Climate Action

This mangrove reforestation project shows how technology can scale nature-based solutions

Supriya Prasannan, Connected Mangroves Project Lead and Head of Legal, Ericsson Malaysia, Sri Lanka & Bangladesh, inspects the thriving mangrove forest.

Supriya Prasannan, Connected Mangroves Project Lead and Head of Legal, Ericsson Malaysia, Sri Lanka & Bangladesh, inspects the thriving mangrove forest. Image: Ericsson.

Heather Johnson
Vice-President, Sustainability and Corporate Responsibility, Ericsson
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  • Nature-based solutions can help minimize the effects of climate change.
  • Mangrove forests capture and store carbon while acting as natural flood barriers.
  • A reforestation project shows how technology can be harnessed to help saplings reach maturity.

When it comes to addressing the climate crisis, this is the decade of action. The private sector must work alongside the government and society to deliver bold solutions to halve global emissions by 2030. Now is the time for collective efforts that make a real impact.

According to WWF, evidence increasingly suggests that nature-based solutions – natural systems or processes used to help achieve societal goals – could contribute significantly to minimizing climate change and its effects.

In fact, research shows that nature-based solutions and the broader land sector could contribute up to 30% of the climate mitigation needed by 2050 to meet the Paris Agreement’s objective of limiting global warming.

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How mangroves can help mitigate climate change

In Malaysia – where we have operated for over 50 years – we understood that mangroves were absolutely critical to the ecosystem. Mangroves act as natural flood barriers for coastal communities, but they do so much more. They serve as habitats for fish and other sea creatures, an important source of local food and livelihood.


But perhaps most importantly, they mitigate climate change, as they are one of the most carbon-dense ecosystems in the world, with the potential to act as long-term carbon sinks. Mangroves are truly one of Earth’s most powerful natural protectors against the impacts of climate change.

Our project started back in 2015 when we discovered that there was a small village in dire need of revitalization after a massive flooding event earlier that year. We aimed to do something tangible, in partnership with our customers and community, that concretely benefited them and the environment. We believed the reforestation of the mangroves could be life-changing for the community.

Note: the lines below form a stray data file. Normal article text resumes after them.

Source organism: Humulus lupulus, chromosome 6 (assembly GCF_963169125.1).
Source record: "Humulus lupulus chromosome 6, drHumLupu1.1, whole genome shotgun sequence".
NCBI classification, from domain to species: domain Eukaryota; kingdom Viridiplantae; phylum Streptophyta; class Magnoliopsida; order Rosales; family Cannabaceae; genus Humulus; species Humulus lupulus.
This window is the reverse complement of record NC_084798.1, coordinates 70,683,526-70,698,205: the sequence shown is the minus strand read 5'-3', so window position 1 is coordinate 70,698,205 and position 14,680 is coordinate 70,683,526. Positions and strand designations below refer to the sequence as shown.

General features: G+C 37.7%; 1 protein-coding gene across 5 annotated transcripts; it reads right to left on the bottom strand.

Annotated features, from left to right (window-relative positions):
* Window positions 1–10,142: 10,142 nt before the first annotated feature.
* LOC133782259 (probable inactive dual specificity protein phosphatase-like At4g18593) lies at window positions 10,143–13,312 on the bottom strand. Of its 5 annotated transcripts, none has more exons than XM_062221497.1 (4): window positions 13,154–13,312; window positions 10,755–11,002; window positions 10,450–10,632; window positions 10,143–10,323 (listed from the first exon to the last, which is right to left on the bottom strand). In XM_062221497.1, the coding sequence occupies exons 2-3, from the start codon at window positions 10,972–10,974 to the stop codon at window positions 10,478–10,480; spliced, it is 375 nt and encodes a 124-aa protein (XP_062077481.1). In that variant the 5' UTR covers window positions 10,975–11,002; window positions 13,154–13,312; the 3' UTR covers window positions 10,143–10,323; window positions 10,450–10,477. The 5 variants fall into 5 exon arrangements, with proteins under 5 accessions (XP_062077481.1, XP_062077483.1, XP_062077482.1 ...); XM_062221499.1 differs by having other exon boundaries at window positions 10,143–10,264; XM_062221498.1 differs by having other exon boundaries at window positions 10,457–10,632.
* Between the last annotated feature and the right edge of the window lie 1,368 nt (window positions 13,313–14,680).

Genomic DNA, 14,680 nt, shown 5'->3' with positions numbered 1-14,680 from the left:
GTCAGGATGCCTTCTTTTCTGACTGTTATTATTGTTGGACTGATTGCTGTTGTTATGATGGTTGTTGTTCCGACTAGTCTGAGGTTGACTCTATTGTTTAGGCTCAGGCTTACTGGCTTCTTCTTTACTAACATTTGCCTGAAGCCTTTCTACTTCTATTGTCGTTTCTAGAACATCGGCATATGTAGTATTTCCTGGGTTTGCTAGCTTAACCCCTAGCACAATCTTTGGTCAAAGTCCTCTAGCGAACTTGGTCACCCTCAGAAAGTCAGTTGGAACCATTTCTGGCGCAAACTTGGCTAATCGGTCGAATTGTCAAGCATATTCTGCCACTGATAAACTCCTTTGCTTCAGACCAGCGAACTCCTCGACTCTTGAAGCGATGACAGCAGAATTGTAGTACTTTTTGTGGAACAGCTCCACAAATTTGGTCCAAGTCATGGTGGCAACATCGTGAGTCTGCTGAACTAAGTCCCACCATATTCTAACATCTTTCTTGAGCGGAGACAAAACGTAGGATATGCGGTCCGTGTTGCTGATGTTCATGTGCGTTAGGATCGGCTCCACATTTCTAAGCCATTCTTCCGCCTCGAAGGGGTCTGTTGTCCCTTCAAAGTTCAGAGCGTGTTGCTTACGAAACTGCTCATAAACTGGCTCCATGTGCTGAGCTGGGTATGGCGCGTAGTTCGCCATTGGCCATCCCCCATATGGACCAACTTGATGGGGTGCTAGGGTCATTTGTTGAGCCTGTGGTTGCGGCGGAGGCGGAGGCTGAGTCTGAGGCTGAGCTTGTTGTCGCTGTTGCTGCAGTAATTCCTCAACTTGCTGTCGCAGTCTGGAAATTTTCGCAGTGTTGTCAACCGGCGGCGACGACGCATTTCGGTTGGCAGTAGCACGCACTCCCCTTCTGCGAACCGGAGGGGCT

Research helped improve planting success rate

During our research, we discovered that with traditional planting, the success rate of a mangrove sapling surviving to adulthood was only 40%. The majority of the saplings would have died, because of various issues, from lack of water to pollution brought in by the high tide.

We planted our mangrove saplings with sensors that monitored real-time information about soil, PH and salinity levels. We used this data to better manage the site, and then, two years after planting, the mangroves reached an 85% survival rate – a doubling of what we would have achieved without the sensors.

The Connected Mangroves site 2015 and 2022. Source: Global Environment Centre.
The Connected Mangroves site 2015 and 2022. Source: Global Environment Centre.

Expanding innovative technologies

We have since begun working outside of Malaysia, with our second "Connected Mangroves" site in the town of Sasmuan in Pampanga, Philippines. As before, we started by installing soil and water sensors and a CCTV camera onsite. The data and the images from the site allowed the community to manage the area better, and it drew great public interest to these wetlands.

As the site's focus shifted to protection, we wondered: what other technology could we use? So, we helped the community with the annual migratory bird census. We worked with our AI team to train cameras to identify the species of birds from the protected site using test photos.


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Innovative technology, which has been critical in the project, can also help with climate action in general. For example, the International Energy Agency notes that the decarbonization needed by 2030 is largely achievable with readily available technologies. Still, by mid-century, almost half of required emissions reductions will call for technologies that are not yet on the market.

Replicating success and scaling impact

Now is the time to look to other places in the world where the project can be replicated. We’ve reproduced the Connected Mangroves project in two countries now, and we continue to look to other countries where we can play a part. I encourage other companies to chart their own path, do the research, and find the unique sweet spot where their expertise can provide the concrete and scalable nature-based solutions we need worldwide.

Ericsson is a corporate member of the Mangroves Working Group, a platform of the World Economic Forum's Ocean Action Agenda and Friends of Ocean Action in collaboration with

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